But that became the case last year when Ms. Feld, 39, senior VP-advertising and promotions for Corporation for Public Broadcasting, prepared to face a Republican-dominated Congress and its leader Newt Gingrich.
Speaker of the House Mr. Gingrich and Congress proposed to eliminate or drastically reduce federal funding of the network, saying other TV outlets, especially with cable, now meet the needs for educational programs formerly the sole domain of public TV.
Led by Ms. Feld, PBS revised a campaign launched in summer '94 before the GOP came to power.
The effort focused on the public stations' unique ability to serve as the nation's storyteller, scientist and historian and was aimed at justifying PBS' need for contributions from the viewing public.
Created by Hal Riney & Partners, San Francisco and tagged "If PBS doesn't do it, who will?" TV spots ran on PBS' 354 member stations. Some stations also chose to pay to run the spots on other local or cable stations and PBS purchased local radio.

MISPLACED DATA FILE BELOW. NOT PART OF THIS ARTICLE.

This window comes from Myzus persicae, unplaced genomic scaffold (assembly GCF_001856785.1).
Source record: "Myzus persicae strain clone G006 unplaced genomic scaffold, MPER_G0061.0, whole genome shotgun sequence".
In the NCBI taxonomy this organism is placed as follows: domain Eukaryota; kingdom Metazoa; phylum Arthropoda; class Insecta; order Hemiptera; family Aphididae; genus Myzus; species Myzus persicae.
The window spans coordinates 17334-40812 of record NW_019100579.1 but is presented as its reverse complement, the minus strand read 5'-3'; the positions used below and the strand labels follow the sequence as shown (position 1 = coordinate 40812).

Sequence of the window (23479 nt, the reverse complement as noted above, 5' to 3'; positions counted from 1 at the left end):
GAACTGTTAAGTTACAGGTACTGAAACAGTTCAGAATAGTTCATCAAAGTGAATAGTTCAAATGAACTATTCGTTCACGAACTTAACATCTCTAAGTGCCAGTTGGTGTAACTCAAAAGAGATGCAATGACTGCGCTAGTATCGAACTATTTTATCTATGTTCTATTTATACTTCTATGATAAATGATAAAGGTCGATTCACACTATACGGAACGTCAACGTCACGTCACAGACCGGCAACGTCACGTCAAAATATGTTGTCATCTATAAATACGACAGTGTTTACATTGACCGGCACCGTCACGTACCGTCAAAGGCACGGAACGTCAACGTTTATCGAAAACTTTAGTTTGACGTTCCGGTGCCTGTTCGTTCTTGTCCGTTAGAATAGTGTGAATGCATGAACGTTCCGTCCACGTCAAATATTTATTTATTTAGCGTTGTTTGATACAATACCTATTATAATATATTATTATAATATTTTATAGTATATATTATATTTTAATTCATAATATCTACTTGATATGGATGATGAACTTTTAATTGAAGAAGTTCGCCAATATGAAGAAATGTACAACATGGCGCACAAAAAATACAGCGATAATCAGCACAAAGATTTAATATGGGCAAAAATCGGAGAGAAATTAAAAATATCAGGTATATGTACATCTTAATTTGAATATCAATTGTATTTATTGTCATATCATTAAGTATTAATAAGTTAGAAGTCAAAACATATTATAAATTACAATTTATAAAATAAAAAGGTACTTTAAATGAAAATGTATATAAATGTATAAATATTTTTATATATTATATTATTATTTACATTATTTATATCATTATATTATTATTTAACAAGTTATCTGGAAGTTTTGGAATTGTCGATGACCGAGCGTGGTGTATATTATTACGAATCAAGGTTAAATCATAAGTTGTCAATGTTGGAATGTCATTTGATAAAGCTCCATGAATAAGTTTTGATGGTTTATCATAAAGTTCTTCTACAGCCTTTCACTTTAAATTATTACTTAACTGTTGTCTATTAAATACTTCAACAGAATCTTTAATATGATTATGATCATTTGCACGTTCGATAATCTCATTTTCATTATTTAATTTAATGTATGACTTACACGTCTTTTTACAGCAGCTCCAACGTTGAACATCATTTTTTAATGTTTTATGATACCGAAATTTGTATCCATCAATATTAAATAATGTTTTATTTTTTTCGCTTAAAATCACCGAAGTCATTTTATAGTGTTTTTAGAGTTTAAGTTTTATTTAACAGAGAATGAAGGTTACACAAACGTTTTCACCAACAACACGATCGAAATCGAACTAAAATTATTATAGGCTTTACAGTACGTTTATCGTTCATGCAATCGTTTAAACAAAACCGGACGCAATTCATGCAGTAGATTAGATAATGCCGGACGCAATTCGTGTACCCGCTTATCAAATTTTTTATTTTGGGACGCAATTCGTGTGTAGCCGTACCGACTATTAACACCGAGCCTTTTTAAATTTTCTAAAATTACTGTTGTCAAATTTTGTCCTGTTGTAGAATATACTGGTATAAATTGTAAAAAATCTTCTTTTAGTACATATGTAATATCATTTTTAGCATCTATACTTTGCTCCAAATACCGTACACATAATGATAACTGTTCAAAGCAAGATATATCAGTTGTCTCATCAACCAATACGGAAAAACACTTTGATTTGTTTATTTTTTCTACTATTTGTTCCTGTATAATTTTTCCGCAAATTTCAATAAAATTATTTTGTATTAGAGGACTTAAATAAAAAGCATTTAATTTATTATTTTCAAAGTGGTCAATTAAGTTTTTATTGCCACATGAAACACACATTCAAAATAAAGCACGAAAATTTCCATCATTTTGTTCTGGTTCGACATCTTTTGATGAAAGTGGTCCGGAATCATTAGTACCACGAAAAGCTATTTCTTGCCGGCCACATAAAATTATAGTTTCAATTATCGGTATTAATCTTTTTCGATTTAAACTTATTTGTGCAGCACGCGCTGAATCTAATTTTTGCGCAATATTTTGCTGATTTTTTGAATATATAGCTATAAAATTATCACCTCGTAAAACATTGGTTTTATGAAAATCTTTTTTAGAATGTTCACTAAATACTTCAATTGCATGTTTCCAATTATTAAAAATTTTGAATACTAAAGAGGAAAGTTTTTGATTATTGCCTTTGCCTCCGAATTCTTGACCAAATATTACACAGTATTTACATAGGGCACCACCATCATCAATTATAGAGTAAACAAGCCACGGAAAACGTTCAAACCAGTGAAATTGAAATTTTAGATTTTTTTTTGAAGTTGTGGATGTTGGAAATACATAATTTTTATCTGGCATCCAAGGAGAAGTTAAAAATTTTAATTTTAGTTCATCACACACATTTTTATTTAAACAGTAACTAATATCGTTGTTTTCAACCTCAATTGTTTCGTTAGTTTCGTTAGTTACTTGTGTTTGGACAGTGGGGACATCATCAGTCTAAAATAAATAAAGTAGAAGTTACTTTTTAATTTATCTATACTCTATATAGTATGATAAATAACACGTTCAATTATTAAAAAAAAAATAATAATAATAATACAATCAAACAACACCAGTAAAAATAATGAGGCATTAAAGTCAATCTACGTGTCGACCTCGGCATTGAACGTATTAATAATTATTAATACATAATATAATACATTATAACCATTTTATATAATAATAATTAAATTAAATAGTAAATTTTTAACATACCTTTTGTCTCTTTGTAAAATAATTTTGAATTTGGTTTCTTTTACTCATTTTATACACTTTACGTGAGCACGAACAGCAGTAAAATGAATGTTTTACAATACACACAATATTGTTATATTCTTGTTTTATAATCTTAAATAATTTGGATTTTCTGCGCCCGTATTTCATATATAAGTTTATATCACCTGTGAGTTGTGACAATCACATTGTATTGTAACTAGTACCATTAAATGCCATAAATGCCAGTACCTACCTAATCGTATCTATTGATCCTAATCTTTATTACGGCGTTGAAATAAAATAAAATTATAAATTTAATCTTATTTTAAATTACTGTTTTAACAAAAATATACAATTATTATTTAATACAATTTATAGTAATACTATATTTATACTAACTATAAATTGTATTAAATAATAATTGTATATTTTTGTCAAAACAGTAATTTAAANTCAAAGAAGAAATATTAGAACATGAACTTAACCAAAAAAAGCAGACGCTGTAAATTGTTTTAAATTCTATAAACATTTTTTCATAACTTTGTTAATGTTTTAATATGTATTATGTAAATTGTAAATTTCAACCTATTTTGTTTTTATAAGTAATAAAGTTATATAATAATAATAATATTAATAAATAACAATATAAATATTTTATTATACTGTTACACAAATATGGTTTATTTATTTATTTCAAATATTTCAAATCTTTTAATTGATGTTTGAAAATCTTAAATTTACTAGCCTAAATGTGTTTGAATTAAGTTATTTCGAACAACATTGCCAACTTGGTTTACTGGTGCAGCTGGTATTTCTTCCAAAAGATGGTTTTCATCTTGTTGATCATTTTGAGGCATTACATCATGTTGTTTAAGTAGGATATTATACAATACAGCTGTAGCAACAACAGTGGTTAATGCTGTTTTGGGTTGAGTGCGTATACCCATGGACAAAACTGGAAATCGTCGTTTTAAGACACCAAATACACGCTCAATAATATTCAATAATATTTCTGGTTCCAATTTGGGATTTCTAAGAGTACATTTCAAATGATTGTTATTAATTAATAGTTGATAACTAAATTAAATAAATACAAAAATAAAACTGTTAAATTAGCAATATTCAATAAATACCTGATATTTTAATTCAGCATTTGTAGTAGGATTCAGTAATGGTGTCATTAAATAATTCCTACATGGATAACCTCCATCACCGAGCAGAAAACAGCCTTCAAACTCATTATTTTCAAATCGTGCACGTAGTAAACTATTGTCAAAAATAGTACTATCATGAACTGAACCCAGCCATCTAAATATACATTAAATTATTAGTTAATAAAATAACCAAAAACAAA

One spot featuring the acclaimed "Civil War" series shows a TV set next to monuments of the dead at Gettysburg. "No stars. No happy ending. What TV network would want it?" the commercial concludes.
"The truth is, the campaign really worked well" in the Capitol Hill fight, says Ms. Feld. "Our opponents have realized we have such strong public support that they are backing away from zeroing us out."
To date, PBS has maintained public funding as the Republican-dominated Congress has held back on the most draconian cuts.
But Ms. Feld says the campaign "wasn't created for that." Instead, she says the notion is to win not just congressional but public support. She likes to quote from the general manager of the Chicago PBS station: "the era of assumed virtue is over" for PBS. "We have to justify why the public should support it, watch it, send money for pledges."